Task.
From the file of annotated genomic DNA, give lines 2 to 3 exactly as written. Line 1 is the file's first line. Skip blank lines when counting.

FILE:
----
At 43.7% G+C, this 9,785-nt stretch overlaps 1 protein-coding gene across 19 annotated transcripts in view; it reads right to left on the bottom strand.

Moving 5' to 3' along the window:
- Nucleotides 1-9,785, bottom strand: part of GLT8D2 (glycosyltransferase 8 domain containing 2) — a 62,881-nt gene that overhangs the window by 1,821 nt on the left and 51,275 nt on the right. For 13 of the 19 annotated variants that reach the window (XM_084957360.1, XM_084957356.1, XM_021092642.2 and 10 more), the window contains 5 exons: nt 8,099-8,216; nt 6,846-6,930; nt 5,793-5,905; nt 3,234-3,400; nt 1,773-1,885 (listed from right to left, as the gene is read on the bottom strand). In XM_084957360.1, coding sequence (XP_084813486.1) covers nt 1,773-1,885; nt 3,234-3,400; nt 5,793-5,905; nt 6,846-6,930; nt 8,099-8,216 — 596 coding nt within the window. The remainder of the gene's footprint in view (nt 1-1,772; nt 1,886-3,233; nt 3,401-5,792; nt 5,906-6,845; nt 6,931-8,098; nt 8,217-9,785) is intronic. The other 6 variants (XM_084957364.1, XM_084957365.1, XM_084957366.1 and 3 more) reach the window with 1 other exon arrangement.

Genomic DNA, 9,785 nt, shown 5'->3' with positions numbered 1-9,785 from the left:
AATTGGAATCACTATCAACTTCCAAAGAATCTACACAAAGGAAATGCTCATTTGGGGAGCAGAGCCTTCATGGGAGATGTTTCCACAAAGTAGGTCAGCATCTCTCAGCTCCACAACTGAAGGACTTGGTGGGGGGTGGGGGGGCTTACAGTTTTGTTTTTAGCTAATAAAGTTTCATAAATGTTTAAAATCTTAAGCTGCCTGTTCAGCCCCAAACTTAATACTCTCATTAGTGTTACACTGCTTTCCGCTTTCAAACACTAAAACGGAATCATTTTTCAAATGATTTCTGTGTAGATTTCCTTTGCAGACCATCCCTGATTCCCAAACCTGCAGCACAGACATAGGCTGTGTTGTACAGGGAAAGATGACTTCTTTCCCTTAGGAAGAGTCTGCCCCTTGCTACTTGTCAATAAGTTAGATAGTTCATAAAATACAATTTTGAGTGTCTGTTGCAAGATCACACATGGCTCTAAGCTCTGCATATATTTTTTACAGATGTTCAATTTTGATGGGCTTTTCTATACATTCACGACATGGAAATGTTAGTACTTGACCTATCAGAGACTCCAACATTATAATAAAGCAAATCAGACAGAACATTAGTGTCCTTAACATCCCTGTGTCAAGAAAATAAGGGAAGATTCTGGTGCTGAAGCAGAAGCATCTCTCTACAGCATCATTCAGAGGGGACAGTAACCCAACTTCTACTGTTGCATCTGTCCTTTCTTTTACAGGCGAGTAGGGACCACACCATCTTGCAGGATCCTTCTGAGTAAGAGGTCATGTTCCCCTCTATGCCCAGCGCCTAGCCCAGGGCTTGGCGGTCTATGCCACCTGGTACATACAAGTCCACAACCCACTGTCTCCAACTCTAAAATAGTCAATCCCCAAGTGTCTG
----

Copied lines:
Moving 5' to 3' along the window:
- Nucleotides 1-9,785, bottom strand: part of GLT8D2 (glycosyltransferase 8 domain containing 2) — a 62,881-nt gene that overhangs the window by 1,821 nt on the left and 51,275 nt on the right. For 13 of the 19 annotated variants that reach the window (XM_084957360.1, XM_084957356.1, XM_021092642.2 and 10 more), the window contains 5 exons: nt 8,099-8,216; nt 6,846-6,930; nt 5,793-5,905; nt 3,234-3,400; nt 1,773-1,885 (listed from right to left, as the gene is read on the bottom strand). In XM_084957360.1, coding sequence (XP_084813486.1) covers nt 1,773-1,885; nt 3,234-3,400; nt 5,793-5,905; nt 6,846-6,930; nt 8,099-8,216 — 596 coding nt within the window. The remainder of the gene's footprint in view (nt 1-1,772; nt 1,886-3,233; nt 3,401-5,792; nt 5,906-6,845; nt 6,931-8,098; nt 8,217-9,785) is intronic. The other 6 variants (XM_084957364.1, XM_084957365.1, XM_084957366.1 and 3 more) reach the window with 1 other exon arrangement.